Another modification ceremony took place in 1944, where Gov. Spessard L. Holland dedicated the Overseas Highway to “the greatness of the Keys.”

The official opening of the Overseas Highway was particularly important because the completion of the road allowed travelers to drive down the entire east coast from Fort Kent, ME, to Key West, FL, on U.S. 1 for the first time.

Currently, the Overseas Highway, along with its 42 bridges, spans across 113 mi. (182 km).

The modern Overseas Highway is the result of major changes that have been made throughout the years.

Of the 42 bridges, three have been named national historical sites on the National Register of Historical Places: Seven Mile Bridge, Bahia Honda and Long Key.

Donna Causes Damage

Although the Keys recently managed to escape the wrath of Hurricane Katrina, the islets were not so fortunate 45 years ago.

“The last serious breach by a hurricane was caused by Donna in 1960,” said Jerry Wilkinson, president of the Historical Preservation Society of the Upper Keys.

On Sept. 8, 1960, dreaded warning flags — red with black squares — served as a caution as they were erected in place along the Keys.

The Weather Bureau instilled fear into Keys’ citizens, warning that the approaching hurricane was carrying the same amount of energy as a hydrogen bomb exploding approximately every eight minutes.

Many Keys residents took heed of the warning, packed up their belongings and headed north to safety.

Winds howled at speeds of 150 mph and a 13-ft. tidal surge pounded the islets as the Category 4 hurricane barreled into the Keys and tore through everything in its path.

One of the most crippling effects of the hurricane in the Keys was the damage sustained to the Tea Table Bridge, which is located just south of Upper Matecumbe Key. The bridge was completely washed out as a result of the surmounting floodwaters and halted access between the Middle and Lower Keys.

In response, an emergency bypass route was installed at the Tea Table Relief Bridge site to re-establish traveling between the Middle and Lower Keys.

Before the Tea Table Bridge could be rebuilt, the Bailey Bridge was erected to serve as a temporary link. The Bailey Bridge was used to cover the gap only until repairs were made over the next several years.

A Long Time Coming

After years of wear and tear, the antiquated Seven Mile Bridge needed to be restructured and updated for modern use.

Figg Engineering Group accepted the challenge to create a new design and Misener Marine Construction signed on as the project’s contractor.

Construction began in 1979 and the entire bridge was constructed six months ahead of schedule. Its design cut $7 million from the project’s estimate.

Seven Mile Bridge was granted the Federal Highway Administration’s (FHWA) Excellence in Highway Design Exceptional Award for cost-saving innovations.

Upon its completion in 1982, the rebuilt Seven Mile Bridge officially became the longest continuous concrete segmental bridge in the world. It measures 35,867 ft. (10,932 m) long.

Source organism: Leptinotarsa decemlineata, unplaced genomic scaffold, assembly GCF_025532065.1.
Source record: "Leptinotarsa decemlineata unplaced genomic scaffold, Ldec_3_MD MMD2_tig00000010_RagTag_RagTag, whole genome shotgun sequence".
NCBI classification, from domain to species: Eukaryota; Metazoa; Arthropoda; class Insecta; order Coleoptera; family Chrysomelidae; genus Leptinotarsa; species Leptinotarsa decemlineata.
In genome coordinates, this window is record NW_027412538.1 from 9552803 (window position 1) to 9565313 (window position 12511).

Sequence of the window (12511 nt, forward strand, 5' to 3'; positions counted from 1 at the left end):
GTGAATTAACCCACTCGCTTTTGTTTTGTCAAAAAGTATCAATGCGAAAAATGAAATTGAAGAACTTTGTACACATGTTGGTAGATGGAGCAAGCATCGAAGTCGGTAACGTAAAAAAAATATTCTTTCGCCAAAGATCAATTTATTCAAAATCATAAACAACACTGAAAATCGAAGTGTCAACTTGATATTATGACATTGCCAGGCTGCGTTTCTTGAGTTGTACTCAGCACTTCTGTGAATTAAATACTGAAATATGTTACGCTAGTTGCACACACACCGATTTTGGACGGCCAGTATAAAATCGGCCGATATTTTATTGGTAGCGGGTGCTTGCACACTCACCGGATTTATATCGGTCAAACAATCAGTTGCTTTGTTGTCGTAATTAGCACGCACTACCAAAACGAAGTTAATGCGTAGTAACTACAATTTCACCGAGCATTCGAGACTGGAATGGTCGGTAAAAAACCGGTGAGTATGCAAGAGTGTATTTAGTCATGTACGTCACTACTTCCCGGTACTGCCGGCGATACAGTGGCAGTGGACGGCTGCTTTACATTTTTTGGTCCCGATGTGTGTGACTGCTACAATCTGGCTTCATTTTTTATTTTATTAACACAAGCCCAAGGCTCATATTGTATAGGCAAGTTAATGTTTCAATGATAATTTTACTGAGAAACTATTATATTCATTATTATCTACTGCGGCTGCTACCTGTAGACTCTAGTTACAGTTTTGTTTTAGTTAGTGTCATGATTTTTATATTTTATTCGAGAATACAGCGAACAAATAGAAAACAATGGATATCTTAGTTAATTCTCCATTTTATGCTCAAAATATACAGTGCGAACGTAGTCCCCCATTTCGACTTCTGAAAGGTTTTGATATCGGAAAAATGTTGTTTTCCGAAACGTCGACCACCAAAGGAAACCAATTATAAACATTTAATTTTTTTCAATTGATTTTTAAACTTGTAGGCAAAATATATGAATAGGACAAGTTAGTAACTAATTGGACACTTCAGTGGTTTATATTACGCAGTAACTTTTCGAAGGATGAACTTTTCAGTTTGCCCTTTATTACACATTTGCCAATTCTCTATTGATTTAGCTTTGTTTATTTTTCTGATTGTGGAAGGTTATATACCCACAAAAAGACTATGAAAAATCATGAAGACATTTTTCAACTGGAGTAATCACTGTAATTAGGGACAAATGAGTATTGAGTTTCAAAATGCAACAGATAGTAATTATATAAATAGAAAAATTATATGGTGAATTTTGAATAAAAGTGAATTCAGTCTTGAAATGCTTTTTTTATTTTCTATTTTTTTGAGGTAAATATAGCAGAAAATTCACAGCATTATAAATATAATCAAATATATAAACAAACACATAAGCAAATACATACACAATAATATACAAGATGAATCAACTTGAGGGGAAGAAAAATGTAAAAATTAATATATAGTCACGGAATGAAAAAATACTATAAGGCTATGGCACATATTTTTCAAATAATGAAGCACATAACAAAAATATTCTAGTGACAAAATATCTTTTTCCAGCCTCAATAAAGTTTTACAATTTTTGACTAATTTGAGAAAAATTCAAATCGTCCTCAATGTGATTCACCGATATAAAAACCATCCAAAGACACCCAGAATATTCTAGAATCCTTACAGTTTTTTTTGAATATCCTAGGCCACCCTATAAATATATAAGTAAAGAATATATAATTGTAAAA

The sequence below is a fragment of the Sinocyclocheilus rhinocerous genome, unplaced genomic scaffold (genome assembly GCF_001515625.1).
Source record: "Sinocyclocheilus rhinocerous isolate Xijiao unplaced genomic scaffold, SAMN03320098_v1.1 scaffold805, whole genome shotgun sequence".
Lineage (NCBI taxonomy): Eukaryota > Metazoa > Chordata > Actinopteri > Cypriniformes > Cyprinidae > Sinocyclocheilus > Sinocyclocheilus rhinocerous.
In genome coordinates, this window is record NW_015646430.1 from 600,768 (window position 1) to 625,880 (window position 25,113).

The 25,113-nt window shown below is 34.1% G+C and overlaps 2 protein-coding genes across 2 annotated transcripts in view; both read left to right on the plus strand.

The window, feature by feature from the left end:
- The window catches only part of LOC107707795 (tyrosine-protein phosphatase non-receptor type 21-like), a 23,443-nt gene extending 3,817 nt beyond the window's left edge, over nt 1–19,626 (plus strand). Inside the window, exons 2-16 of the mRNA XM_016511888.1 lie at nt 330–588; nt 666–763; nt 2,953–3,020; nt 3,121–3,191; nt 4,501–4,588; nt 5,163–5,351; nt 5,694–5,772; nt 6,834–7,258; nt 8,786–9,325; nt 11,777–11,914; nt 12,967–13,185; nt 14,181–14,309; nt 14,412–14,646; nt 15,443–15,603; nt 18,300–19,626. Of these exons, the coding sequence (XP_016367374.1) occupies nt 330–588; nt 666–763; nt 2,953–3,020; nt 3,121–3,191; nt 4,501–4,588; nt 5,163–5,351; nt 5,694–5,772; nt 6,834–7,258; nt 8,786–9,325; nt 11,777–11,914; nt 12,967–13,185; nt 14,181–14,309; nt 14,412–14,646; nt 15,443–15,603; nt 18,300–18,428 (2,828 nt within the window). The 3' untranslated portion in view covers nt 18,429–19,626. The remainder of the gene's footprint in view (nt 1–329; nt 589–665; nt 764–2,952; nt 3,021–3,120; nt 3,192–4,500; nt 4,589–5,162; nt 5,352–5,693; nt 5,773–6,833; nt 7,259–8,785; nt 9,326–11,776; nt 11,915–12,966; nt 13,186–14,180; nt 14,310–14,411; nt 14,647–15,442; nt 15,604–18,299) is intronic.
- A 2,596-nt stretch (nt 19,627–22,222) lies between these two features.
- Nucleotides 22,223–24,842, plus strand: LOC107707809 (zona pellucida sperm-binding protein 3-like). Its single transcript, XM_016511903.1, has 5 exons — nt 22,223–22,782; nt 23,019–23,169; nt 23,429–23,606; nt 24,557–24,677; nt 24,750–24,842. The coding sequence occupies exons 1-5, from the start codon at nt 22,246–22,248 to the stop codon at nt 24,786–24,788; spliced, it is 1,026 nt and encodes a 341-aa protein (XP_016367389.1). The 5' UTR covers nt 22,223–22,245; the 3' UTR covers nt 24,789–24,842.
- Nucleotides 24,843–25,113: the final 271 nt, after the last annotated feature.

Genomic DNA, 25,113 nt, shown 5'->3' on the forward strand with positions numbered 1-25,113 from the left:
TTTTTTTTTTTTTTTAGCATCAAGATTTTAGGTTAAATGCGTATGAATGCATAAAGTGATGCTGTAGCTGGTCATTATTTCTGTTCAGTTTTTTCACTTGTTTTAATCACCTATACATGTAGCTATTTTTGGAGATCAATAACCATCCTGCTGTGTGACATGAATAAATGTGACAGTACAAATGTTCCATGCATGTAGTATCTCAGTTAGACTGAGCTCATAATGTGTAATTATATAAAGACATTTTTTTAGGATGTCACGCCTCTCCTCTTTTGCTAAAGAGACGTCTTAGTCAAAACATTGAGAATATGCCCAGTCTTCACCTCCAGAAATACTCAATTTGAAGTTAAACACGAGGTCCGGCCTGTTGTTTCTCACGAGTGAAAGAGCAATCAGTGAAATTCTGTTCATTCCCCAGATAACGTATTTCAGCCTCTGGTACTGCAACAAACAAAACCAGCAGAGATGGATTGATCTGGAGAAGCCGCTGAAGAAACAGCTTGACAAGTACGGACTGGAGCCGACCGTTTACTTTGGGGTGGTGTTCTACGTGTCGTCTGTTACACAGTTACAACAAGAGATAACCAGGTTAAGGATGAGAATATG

The new bridge used a precast, post-tensioned box girder superstructure and hollow precast segmental piers, which increased the speed of its erection.

This marked the first time that precast, match-cast box tiers were used in the United States and assembled with vertical post-tensioning.

Work also included the installation of 36-in. (91.4 cm) and 48-in. (122 cm) diameter drilled shaft foundations.

The new Seven Mile Bridge’s 65-ft. (20 m) high arch allows clearance for boats to pass through uninterrupted. Likewise, drivers can pass over the bridge without delay, as there is no need for bridge openings.

Although the old Seven Mile Bridge is closed to traffic, it is currently be used as a fishing pier.

Recent Repairs

According to Wilkinson, the bridges on the Overseas Highway are under a constant state of repair.

“Most of the current repairs are corrosion protection related,” said Frank Guyamier, a Florida Department of Transportation (FDOT) structure and facilities engineer.

“FDOT is currently seeking additional funding from their central office to keep up on these repairs,” Guyamier said. “The only repairs that have been performed [recently] were inside the segmental post-tension bridges.”

Due to increased Homeland Security, Guyamier was unable to disclose the details regarding the bridge repairs because the plans show reinforcing details of the structures.

Approximately 20 years ago, the Tavernier Creek Bridge in the Upper Keys was widened to four lanes to coincide with the four-lane U.S. 1.

In the early 1990s, a project raised the Marvin Adams Waterway Bridge in the Upper Keys so it was no longer higher on one side.

Within the next year, construction will begin to eliminate the Jewfish Creek drawbridge at Key Largo. The drawbridge will be replaced with a new bridge that will span 7,500 ft. (2,290 m) across the creek.

The new Jewfish Creek Bridge also will feature a 65-ft. (20 m) high arched span to reduce traffic stoppages.

In the next few years, the C-111 canal bridge, which is adjacent to Everglades National Park, will be rebuilt to accommodate the three-lane road connected to it.

Most recently, Hurricane Katrina washed seaweed across the Lower Matecumbe Key section of the Overseas Highway, but that is a normal occurrence, said Wilkinson.

“One day they will fix that, but it is in the Upper Keys. Nothing gets much attention until it affects Key West traffic,” he said.

The Upper Keys are last for reconstruction because money is spent from Key West northward, added Wilkinson. CEG